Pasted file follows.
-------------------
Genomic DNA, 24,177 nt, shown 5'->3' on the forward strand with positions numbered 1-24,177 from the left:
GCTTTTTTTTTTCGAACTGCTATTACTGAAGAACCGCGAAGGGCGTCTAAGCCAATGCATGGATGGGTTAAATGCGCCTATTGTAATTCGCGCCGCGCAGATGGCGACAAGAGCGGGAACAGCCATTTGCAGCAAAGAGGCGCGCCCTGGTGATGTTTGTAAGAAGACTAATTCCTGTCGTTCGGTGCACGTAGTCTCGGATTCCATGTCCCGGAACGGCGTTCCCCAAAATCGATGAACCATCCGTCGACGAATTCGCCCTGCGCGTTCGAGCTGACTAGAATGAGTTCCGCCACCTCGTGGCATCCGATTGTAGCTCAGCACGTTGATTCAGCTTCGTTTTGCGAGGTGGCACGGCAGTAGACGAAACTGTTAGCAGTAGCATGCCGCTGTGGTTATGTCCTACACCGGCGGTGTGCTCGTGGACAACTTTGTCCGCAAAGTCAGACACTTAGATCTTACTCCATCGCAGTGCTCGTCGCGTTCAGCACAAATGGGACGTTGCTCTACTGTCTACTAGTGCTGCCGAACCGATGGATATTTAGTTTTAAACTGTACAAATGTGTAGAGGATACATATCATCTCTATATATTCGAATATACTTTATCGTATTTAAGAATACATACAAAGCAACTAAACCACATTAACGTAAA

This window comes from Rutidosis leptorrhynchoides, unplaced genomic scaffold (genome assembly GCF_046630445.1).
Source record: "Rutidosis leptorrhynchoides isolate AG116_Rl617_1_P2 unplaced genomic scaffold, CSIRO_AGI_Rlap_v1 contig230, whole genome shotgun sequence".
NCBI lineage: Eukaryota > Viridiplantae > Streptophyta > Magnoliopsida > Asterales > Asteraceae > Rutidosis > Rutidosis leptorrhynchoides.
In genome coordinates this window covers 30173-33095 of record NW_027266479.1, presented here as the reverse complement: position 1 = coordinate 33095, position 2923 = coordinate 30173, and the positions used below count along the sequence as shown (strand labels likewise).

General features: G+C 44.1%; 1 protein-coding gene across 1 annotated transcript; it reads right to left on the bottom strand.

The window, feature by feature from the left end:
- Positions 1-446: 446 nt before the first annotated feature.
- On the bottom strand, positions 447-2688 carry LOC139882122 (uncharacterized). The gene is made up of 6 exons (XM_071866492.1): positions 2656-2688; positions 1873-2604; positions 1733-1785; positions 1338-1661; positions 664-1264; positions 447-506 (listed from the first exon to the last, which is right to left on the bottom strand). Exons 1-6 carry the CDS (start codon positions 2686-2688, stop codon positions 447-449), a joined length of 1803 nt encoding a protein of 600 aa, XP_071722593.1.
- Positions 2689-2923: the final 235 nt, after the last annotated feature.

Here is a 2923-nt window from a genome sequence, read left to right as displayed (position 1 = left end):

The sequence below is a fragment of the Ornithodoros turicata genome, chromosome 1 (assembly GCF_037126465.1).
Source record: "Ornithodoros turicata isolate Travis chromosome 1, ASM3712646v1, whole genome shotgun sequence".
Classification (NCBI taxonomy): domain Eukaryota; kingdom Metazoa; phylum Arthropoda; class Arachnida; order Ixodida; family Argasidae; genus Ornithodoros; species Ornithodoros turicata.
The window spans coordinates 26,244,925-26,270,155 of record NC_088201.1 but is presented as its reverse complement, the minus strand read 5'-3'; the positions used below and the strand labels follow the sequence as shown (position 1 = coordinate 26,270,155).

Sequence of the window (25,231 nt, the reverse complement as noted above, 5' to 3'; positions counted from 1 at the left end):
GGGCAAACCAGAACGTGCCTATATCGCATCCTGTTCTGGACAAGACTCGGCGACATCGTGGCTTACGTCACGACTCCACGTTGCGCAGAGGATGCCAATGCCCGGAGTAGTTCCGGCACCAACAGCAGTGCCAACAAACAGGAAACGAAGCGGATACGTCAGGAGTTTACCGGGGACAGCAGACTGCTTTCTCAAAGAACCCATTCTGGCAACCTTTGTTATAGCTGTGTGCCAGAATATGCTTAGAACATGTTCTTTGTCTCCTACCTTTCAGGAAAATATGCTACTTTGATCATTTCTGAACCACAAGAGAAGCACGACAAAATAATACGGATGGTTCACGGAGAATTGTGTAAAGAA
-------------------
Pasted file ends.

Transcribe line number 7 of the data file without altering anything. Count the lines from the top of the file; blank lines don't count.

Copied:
General features: G+C 44.1%; 1 protein-coding gene across 1 annotated transcript; it reads right to left on the bottom strand.